* G. White's useless 43.Kf6, when 43.h4 was close to winning.
* H. White's terrible 48.Kg8??, giving up the a-pawn, when 48.a6!
threatening 49.b6+ should win. Sample lines after 48.a6:

8/p4K2/P2kp2P/1P6/2B1p3/2b1p3/8/8 b - - 0 48

a) 48...Bd4 (to prevent 49.b6) 49.h7 and:
* a1) 49...Kc7 50.Kg8 Kb6 51.h8Q Bxh8 52.Kxh8 Kc5 53.Be2 Kb6 (if
53...Kd4?? 54.b6+) 54.Kg7+ and White will eventually gobble up all
Black's pawns and queen one of his own. Even if only the a-pawn is
left, this will be possible since the B is the right color.
* a2) 49...Kc5 50.Be2 Bc3 51.Kg8 etc. as above.
b) 48...Kc5 49.Be2 Kb6 50.h7 etc. as above.
c) 48...Ba5 49.h7 Bc3 50.b6+.

* 48...e2 49.Bxe2 winds back into similar lines, and any other move
allows either b5-b6 or h6-h7-h8. Missing that opportunity, White then
proceeded to throw away the draw with 50.h8Q??, creating a position
even Ray could win.


Right. It was an instructive game, as you point out.

RL


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Old June 27th 10, 11:59 PM posted to rec.games.chess.misc,rec.games.chess.analysis
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Default White to promote pawn...and lose!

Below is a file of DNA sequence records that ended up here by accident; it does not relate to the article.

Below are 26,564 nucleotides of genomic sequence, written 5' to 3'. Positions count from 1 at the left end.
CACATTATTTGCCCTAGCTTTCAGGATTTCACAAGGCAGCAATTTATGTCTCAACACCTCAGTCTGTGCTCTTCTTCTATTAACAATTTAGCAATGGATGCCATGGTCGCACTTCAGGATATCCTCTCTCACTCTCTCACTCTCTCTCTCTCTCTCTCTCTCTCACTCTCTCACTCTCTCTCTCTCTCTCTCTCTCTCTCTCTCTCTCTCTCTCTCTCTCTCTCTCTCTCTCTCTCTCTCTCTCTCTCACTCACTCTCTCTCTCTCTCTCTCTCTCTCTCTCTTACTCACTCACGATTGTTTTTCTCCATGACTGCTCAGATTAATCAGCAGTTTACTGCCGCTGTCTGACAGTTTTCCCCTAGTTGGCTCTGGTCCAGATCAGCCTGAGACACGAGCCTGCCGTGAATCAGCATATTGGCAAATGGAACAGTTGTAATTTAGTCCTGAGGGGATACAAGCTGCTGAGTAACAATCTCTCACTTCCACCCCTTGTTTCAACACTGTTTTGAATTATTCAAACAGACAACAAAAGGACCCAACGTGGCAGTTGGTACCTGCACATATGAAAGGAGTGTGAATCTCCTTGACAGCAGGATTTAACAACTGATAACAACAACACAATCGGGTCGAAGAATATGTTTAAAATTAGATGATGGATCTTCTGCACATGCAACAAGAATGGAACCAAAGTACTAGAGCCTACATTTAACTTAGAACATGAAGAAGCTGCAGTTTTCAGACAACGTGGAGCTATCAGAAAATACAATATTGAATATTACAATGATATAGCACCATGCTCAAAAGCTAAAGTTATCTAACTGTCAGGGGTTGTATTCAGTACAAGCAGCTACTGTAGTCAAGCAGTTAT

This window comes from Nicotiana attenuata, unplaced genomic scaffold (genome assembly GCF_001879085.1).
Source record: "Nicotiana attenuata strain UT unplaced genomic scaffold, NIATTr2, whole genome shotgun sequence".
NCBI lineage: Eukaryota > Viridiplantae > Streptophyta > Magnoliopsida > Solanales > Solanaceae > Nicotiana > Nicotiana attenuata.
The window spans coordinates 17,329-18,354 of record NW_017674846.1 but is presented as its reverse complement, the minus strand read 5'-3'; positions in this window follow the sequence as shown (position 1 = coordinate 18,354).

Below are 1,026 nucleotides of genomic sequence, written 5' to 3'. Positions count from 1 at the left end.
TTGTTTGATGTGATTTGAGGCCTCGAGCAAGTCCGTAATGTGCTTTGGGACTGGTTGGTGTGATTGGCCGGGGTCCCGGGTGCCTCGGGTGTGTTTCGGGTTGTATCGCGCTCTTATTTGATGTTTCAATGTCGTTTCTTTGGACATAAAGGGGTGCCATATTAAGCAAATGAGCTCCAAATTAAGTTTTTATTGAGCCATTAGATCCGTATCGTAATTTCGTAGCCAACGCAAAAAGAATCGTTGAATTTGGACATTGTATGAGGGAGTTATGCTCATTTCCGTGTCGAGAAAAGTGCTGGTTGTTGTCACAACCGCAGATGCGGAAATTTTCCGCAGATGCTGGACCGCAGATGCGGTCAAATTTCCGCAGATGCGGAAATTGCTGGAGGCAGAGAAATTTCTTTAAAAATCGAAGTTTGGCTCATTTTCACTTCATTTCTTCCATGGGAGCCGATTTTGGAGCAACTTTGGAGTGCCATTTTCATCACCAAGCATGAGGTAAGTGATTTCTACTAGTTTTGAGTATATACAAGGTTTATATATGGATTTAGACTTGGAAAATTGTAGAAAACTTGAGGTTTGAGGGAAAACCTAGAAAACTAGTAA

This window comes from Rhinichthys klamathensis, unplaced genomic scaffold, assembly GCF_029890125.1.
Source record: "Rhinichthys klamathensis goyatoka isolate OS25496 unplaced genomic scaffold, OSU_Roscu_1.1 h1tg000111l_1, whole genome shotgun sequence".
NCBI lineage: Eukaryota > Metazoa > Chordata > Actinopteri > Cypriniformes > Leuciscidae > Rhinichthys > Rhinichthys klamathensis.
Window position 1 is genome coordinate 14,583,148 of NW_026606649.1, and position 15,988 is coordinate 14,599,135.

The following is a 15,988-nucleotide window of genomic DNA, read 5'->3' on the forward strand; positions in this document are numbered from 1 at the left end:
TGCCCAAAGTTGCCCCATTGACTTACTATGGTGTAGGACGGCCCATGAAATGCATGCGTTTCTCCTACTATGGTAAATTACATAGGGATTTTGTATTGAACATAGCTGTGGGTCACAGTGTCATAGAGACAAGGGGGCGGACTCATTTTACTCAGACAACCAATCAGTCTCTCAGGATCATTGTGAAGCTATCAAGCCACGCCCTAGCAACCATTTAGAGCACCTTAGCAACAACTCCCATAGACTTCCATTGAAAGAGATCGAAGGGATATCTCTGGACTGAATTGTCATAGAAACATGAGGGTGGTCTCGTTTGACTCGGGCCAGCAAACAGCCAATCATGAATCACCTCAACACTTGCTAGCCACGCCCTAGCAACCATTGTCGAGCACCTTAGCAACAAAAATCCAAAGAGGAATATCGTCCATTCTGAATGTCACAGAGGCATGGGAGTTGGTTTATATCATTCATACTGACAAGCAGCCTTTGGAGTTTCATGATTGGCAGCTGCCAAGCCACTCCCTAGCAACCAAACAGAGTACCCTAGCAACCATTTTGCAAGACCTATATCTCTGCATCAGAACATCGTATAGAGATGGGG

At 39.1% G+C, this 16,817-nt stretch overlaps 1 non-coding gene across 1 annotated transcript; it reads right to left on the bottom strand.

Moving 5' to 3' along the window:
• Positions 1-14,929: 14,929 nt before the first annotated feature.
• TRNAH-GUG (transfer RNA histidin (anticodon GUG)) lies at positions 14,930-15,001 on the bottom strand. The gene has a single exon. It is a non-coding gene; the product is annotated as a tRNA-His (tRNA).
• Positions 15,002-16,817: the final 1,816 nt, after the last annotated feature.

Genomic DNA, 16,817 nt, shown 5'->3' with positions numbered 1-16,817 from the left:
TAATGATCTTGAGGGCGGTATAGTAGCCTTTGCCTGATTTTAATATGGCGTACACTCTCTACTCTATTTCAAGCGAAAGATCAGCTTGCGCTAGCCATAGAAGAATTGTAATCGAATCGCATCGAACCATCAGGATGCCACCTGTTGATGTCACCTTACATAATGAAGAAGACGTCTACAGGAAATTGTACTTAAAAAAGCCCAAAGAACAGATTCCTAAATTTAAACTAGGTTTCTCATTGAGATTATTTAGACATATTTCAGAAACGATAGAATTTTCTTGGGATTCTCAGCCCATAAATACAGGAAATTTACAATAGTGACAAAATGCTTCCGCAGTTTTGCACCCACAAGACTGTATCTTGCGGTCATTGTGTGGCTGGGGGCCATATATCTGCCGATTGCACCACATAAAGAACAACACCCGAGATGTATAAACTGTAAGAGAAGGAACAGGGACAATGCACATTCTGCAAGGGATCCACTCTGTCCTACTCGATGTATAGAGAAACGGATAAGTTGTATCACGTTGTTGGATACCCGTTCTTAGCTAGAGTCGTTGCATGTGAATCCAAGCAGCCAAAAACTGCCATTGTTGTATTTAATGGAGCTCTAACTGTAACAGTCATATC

On Jun 27, 2:13*pm, raylopez99 wrote:
On Jun 27, 6:09*pm, Taylor Kingston
wrote:

On Jun 27, 9:26*am, sd wrote:


On Jun 27, 5:07*am, raylopez99 wrote:


A classic pseudo "underpromotion" theme--if white promotes the pawn,
white loses; otherwise white can draw with best play if it leaves its
pawn on the seventh rank.


It is not an underpromotion theme, which is why I suppose you put it
in parens... But why not call it a neater name, the "non-promotion"
theme, white draws only by keeping the threat of eventual promotion
alive without executing it. The threat being stronger than the
execution and what.....


Right. *And I think this is not uncommon, as per Andrew Bull's post.



This looks worthy of study, and
might also make an interesting endgame study (properly massaged of
course for better introductory play) for Benko's column.


* Steve, since you declared this "worthy of study," I took a look at
this game.


Right. And you broke your self-imposed ban on replies to my posts.



Well, that just makes me feel bad that I made Taylor go through that
crappy game with my recommendation. I was referring only to the idea
behind the FEN, not the horrific game which I stopped looking at after